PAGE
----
Frank Zappa - The Lumpy Money Project/Object/Road Tapes Venue #1–#3 album review

More conceptually continuous hot poop for the Frank faithful

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Essentially the second instalment of the audio documentary series initiated by The MOFO Project/Object in 2006 that mined deep into the Mothers Of Invention’s Freak Out sessions, The Lumpy Money P/O of ’09 goes into similarly forensic detail with Lumpy Gravy and We’re Only In It For The Money. It’s an Aladdin’s Cave for those Zappaphiles who treasure most his more ground-breaking if perhaps least technically accomplished work, yet it holds an almighty sting in the shape of the controversial 1984 UMRK remix of WOIFTM.

Quite why Zappa chose to replace the Mothers’ original rhythm section parts by (bassist) Roy Estrada and (drummer) Jimmy Carl Black with sore-thumb contemporary recordings by Arthur Barrow and Chad Wackerman respectively, for the CD debut of arguably his finest work remains baffling. Save to say, for fans it proved just as unpalatable as inexplicable.

Thankfully, though re-presented here in remastered form, it’s tempered by 1968’s original mono mix, an essential component of any respectable record collection. Lumpy Gravy, meanwhile, suffers a similar fate at the (admittedly exceptionally competent) hands of Barrow and Wackerman, and though unreleased in ’84 it’s a veritable pea in the pod with the infamously Wackered Money. Gravy is also here in its primordial form, ie Zappa’s original orchestral edit, which remains as challenging and as touched by Varese as ever.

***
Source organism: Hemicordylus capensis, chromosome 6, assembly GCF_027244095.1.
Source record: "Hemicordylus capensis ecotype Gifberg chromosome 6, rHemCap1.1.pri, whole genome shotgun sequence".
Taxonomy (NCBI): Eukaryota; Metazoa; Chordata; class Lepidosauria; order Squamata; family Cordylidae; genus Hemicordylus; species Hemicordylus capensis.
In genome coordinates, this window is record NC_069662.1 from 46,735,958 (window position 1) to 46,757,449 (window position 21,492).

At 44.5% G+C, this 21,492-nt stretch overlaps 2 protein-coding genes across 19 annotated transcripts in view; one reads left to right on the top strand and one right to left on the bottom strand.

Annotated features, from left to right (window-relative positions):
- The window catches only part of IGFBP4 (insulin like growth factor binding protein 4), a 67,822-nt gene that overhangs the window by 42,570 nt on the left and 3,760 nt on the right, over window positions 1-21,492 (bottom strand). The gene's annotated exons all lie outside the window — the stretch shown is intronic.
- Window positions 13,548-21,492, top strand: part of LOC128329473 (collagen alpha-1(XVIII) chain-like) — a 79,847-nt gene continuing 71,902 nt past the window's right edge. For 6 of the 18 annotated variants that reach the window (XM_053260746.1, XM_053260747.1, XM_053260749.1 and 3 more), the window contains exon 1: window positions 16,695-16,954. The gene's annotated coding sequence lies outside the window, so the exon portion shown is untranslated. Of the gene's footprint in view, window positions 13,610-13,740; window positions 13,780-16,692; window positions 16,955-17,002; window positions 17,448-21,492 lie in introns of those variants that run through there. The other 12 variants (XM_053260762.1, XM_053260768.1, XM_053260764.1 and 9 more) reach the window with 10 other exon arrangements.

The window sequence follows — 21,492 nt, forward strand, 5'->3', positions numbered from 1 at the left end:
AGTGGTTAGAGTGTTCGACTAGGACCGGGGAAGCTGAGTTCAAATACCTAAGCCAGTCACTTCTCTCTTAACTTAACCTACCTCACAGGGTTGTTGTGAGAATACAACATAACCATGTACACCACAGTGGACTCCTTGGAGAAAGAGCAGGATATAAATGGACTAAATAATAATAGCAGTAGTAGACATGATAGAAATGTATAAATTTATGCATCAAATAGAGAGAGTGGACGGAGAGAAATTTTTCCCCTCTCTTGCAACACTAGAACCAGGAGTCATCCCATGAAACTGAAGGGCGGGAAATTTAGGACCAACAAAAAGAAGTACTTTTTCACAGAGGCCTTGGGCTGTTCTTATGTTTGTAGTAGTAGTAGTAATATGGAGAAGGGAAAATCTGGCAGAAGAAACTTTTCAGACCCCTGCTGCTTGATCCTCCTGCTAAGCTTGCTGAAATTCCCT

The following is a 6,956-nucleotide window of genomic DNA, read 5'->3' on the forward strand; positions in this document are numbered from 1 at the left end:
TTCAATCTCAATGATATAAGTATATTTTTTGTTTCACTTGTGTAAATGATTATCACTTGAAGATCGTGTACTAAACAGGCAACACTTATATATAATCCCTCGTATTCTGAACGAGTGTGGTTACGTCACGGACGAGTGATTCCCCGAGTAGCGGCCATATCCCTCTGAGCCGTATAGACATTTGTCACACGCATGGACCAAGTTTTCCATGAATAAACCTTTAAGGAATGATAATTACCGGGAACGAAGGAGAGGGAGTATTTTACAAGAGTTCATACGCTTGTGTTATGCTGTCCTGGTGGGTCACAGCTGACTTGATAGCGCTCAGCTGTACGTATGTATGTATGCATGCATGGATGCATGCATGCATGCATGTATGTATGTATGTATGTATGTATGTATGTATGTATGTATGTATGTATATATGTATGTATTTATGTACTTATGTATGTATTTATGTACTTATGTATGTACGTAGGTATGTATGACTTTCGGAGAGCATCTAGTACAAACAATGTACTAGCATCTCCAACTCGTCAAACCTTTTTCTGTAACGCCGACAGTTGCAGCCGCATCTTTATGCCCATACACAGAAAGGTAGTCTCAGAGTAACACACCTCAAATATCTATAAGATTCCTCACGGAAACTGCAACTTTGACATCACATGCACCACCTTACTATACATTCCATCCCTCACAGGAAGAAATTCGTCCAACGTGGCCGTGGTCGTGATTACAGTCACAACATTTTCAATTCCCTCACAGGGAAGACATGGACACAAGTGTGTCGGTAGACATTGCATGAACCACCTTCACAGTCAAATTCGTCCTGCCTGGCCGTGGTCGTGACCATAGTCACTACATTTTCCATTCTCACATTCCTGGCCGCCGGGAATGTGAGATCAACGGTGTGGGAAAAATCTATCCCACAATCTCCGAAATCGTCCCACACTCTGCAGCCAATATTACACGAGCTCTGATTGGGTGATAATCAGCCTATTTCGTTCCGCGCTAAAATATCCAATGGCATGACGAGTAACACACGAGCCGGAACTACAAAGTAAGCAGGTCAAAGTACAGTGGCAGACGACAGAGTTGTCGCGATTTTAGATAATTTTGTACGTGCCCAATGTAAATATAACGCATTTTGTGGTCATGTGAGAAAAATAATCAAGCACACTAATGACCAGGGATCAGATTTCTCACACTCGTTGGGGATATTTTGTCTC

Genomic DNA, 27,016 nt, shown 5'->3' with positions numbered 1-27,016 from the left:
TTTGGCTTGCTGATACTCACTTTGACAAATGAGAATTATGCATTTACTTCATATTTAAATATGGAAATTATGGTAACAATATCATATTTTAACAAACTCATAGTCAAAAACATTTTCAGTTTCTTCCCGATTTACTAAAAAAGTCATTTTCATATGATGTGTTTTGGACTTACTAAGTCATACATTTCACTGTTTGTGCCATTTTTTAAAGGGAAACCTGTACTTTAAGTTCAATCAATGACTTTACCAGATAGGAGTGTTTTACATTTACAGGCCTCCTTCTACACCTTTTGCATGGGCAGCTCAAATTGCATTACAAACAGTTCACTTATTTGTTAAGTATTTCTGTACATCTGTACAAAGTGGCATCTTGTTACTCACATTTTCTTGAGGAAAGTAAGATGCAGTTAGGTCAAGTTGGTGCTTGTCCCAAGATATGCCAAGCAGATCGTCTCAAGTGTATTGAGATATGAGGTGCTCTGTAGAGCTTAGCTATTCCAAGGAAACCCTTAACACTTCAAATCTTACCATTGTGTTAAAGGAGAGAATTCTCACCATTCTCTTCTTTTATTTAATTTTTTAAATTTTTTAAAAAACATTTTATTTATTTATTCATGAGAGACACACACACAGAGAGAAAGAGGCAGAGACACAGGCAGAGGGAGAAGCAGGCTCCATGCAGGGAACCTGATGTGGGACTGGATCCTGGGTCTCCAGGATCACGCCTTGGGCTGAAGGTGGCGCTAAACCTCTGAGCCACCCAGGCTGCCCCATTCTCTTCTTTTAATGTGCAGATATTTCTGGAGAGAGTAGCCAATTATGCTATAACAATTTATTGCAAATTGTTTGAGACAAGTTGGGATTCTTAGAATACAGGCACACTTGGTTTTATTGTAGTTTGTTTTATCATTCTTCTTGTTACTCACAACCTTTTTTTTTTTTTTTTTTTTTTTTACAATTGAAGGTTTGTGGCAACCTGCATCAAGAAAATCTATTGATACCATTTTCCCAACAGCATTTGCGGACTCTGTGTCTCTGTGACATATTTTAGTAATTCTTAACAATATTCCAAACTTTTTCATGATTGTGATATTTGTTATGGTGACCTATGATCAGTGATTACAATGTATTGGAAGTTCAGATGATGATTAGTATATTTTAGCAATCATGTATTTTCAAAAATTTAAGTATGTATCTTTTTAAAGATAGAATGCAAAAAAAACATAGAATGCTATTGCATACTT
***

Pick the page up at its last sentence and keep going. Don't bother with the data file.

There’s loads of other good stuff in here, not least the 25-minute How Did That Get In Here? which, though later cannibalized for Lumpy Gravy’s anti-pop collage snippets, is worth way more than its ignominious fate.

Lumpy/Money (810), then. Great? Yes. For fans only? You betcha.

For secondary consideration, three more archive live shows from the jam-packed Zappa vaults. Road Tapes #1 (510) finds 1968’s Mothers in Vancouver. As with much of this era’s live efforts it’s very much in the ear of the beholder whether #1 is decoded into the brain as ‘avant-garde rock’ or ‘poorly executed jazz’.

From Minneapolis 1970 #2 (510) might be more accomplished, but the shtick’s starting to sound tired, motions are being gone through. By the time we reach Helsinki ’73, Zappa has finally got a live band worthy of his studio ambitions; #3 (710) benefits hugely from the addition of Ruth Underwood, Jean-Luc Ponty et al. But hey, in this 21st century of ours it’s still only ever going to be one for the fans.

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